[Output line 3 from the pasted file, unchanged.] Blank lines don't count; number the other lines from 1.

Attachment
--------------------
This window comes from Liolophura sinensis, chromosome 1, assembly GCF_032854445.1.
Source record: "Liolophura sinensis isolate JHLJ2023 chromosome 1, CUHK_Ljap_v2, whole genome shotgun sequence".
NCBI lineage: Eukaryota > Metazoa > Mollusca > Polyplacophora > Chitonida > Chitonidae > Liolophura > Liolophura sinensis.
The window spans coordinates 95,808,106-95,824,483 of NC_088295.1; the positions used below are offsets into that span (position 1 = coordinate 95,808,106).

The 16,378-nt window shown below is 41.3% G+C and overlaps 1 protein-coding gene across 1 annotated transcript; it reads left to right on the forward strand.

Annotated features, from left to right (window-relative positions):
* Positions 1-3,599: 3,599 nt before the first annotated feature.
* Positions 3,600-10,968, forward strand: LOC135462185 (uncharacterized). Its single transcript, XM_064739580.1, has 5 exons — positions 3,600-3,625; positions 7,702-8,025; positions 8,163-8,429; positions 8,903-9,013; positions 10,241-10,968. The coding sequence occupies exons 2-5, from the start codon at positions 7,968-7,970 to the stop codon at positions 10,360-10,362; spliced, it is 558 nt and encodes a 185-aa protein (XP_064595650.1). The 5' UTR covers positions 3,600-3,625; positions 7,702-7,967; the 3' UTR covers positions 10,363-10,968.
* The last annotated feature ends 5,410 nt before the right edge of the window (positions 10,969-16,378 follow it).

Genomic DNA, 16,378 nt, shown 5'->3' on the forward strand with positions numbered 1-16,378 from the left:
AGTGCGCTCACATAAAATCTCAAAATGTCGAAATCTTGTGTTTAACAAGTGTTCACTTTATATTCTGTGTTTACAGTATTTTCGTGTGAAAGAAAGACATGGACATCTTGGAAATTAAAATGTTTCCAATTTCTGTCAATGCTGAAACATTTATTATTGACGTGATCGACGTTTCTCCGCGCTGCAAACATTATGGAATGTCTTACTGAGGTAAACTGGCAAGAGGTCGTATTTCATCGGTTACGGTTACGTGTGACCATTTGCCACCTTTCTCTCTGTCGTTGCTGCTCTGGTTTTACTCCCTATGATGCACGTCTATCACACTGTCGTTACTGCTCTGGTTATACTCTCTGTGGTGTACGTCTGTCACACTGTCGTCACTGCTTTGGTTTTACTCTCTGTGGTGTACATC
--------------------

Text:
NCBI lineage: Eukaryota > Metazoa > Mollusca > Polyplacophora > Chitonida > Chitonidae > Liolophura > Liolophura sinensis.